Hepatitis C Linked to Increased Risk of Kidney Cancer
People with chronic hepatitis C virus (HCV) infection
have double the risk of developing renal cell carcinoma,
or kidney cancer, according to a study published in
2010 issue of Cancer Epidemiology, Biomarkers and
Prevention. While the reason for this link remains
unclear, the researchers recommended that clinicians
should carefully monitor and follow up on signs of kidney
problems in hepatitis C patients, and people newly diagnosed
with kidney cancer should be tested for HCV.
hepatitis C is primarily a disease of the liver, but it
can also contribute to problems elsewhere in the body. HCV infection
has been linked to kidney disease in the past. Stuart Gordon
from Henry Ford Hospital and Wayne State University School of
Medicine and colleagues aimed to determined whether this was
true specifically for renal cell carcinoma (RCC).
The investigators analyzed data from the large racially/ethnically
diverse Henry Ford healthcare system in Detroit The study cohort
included 67,063 participants who were tested for HCV between
1997 and 2006, and followed to monitor development of RCC until
April 2008; about 5% were HCV positive. The researchers used
the health system's cancer registry to identify patients diagnosed
with kidney cancer.
of HCV positive patients (17 out of 3057) developed renal
cell carcinoma during follow-up, compared with 0.3% of HCV
negative participants (177 out of 64,006).
RCC cases in HCV positive patients included 8 clear cell
cancers, 6 papillary cancers, 2 mixed clear cell/papillary,
and 1 undifferentiated.
participants diagnosed with RCC, HCV positive patients were
of a significantly younger average age than HCV negative
patients (54 vs 63 years; P < 0.001).
a univariate analysis, the hazard ratio for developing RCC
among HCV positive patients was 2.20.
a multivariate analysis that adjusted for other known kidney
cancer risk factors including older age, male sex, black
race, and chronic kidney disease, the hazard ratio for hepatitis
C patients was 1.77, or a 77% increase in risk.
were 2.4 more likely to develop RCC than women.
had about a 40% higher risk of developing RCC than other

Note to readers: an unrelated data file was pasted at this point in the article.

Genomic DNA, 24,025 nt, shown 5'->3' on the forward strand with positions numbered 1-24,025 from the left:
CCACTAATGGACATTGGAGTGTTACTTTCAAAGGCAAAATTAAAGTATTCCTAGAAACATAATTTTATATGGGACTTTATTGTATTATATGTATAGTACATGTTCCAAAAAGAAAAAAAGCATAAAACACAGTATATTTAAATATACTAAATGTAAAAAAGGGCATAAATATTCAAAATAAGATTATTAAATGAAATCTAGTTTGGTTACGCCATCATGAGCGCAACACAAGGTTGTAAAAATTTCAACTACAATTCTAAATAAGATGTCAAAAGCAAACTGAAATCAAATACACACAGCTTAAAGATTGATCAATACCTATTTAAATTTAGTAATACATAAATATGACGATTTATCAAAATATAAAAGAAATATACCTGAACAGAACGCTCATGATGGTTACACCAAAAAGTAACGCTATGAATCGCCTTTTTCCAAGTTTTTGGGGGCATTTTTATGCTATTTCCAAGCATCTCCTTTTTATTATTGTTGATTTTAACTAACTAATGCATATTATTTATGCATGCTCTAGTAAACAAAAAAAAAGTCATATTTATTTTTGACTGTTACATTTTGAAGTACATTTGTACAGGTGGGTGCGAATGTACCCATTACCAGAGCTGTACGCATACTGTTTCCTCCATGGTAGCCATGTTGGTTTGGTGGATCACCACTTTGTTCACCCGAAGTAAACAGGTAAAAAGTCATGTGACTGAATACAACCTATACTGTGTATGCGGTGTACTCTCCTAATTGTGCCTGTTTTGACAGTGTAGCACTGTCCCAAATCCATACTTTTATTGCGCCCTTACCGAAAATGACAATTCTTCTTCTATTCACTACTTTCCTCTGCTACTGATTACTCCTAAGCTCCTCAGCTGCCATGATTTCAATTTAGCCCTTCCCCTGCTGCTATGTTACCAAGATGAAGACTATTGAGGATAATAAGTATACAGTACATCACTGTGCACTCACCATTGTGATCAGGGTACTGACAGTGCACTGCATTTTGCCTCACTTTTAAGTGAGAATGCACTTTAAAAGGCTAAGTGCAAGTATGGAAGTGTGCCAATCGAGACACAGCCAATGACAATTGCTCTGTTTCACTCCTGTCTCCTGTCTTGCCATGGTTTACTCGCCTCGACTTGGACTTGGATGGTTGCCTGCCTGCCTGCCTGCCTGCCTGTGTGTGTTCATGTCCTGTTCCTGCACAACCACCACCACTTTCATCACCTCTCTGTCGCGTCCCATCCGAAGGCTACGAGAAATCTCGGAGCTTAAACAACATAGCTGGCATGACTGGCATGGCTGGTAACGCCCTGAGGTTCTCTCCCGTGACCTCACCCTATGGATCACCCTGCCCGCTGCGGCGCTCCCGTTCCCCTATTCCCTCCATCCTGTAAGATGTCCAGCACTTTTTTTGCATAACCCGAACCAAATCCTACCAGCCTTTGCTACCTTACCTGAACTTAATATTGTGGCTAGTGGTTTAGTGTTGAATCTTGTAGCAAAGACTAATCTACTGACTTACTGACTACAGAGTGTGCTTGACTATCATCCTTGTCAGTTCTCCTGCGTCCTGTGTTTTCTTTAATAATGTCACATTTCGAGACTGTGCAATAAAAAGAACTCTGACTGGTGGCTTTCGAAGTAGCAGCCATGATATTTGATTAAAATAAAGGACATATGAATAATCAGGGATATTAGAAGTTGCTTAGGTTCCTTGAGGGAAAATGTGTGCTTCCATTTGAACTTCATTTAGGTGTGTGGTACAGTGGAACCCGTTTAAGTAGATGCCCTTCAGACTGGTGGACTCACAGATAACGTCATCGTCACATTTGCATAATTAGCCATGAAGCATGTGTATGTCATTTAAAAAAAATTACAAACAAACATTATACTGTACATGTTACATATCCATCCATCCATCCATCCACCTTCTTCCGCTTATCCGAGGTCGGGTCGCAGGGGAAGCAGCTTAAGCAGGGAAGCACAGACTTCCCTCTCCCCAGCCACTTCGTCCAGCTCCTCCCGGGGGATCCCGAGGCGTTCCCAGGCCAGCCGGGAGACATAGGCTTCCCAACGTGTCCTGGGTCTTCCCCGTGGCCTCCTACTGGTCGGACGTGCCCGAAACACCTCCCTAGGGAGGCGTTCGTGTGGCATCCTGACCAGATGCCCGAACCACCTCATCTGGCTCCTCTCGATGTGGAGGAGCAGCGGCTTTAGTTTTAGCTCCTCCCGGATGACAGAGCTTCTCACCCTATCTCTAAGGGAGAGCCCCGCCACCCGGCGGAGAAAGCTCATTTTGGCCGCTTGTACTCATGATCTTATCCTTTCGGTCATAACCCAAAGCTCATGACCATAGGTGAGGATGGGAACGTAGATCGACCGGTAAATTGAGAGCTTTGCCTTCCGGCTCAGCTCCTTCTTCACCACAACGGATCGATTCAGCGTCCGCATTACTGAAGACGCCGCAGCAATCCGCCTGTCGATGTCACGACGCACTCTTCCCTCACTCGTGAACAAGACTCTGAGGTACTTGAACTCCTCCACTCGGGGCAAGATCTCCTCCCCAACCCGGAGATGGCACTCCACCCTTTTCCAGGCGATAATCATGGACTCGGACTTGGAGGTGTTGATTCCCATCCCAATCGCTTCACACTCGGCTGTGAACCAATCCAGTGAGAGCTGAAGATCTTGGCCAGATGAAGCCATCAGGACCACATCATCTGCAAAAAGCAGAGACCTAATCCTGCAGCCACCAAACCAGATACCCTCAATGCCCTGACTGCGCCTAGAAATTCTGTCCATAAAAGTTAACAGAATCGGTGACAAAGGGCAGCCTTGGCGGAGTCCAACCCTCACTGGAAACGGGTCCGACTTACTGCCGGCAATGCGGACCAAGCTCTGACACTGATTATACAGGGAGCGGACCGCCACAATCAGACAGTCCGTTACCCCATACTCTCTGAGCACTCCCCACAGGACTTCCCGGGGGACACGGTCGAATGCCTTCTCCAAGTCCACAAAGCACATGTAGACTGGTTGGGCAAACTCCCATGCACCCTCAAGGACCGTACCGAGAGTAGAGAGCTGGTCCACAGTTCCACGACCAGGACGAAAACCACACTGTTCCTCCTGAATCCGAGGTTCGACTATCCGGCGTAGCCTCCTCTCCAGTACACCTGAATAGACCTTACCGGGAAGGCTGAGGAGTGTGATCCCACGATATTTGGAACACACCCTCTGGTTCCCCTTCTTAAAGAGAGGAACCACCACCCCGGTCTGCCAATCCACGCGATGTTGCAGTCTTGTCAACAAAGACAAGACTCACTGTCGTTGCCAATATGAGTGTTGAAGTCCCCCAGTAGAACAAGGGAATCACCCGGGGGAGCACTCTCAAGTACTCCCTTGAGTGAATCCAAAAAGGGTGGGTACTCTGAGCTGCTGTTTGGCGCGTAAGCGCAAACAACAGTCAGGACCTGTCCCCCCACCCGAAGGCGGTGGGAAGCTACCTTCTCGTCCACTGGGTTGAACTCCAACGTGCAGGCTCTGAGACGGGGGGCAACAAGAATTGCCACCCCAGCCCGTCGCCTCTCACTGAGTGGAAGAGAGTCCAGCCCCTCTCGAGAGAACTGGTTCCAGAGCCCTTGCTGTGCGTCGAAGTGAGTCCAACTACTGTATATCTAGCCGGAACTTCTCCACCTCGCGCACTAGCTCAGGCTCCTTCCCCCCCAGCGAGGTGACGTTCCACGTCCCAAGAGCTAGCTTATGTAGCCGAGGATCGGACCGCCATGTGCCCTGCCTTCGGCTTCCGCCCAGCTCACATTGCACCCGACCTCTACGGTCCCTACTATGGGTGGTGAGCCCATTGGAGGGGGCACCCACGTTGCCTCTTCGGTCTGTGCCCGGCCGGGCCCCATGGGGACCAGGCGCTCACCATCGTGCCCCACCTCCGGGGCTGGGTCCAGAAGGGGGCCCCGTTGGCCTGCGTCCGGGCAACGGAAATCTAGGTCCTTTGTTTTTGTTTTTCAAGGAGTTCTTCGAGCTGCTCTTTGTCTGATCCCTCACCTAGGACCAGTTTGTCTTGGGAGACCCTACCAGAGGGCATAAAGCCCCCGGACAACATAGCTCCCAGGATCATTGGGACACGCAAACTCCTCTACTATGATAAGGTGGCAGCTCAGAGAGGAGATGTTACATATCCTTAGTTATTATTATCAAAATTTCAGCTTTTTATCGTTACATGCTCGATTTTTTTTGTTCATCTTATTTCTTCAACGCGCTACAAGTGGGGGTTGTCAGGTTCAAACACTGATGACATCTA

additional year of age increased kidney cancer risk by about
on these findings, the study authors concluded, "Chronic
HCV infection confers a risk for the development of RCC."
"The results of this study would suggest a more careful
surveillance of newly diagnosed RCCs for the presence of HCV
infection," they advised. "It is premature to recommend
more comprehensive screening of HCV positive patients for this
relatively uncommon neoplasm. However, a heightened awareness
of an increased kidney cancer risk should dictate more careful
follow-up of incidental renal defects when detected on imaging
procedures in patients with chronic hepatitis C."
"These results add to growing literature that shows that
the hepatitis C virus causes disease that extends beyond the
liver, and in fact most of our HCV-infected kidney cancer patients
had only minimal liver damage," Dr. Gordon said in a press
release issued by Henry Ford Hospital.
Investigator affiliations: Division of Gastroenterology and
Hepatology, and Departments of Urology and Biostatistics and
Research Epidemiology, Henry Ford Hospital, Detroit, MI; Wayne
State University School of Medicine, Detroit, MI.
SC Gordon, D Moonka, KA Brown, and others. Risk for renal cell
carcinoma in chronic hepatitis C infection. Cancer Epidemiology,
Biomarkers and Prevention 19(4): 1066-1073 (Abstract).
Ford Health System. Hepatitis C Infection Doubles Risk for Kidney
Cancer. Press release. April 6, 2010.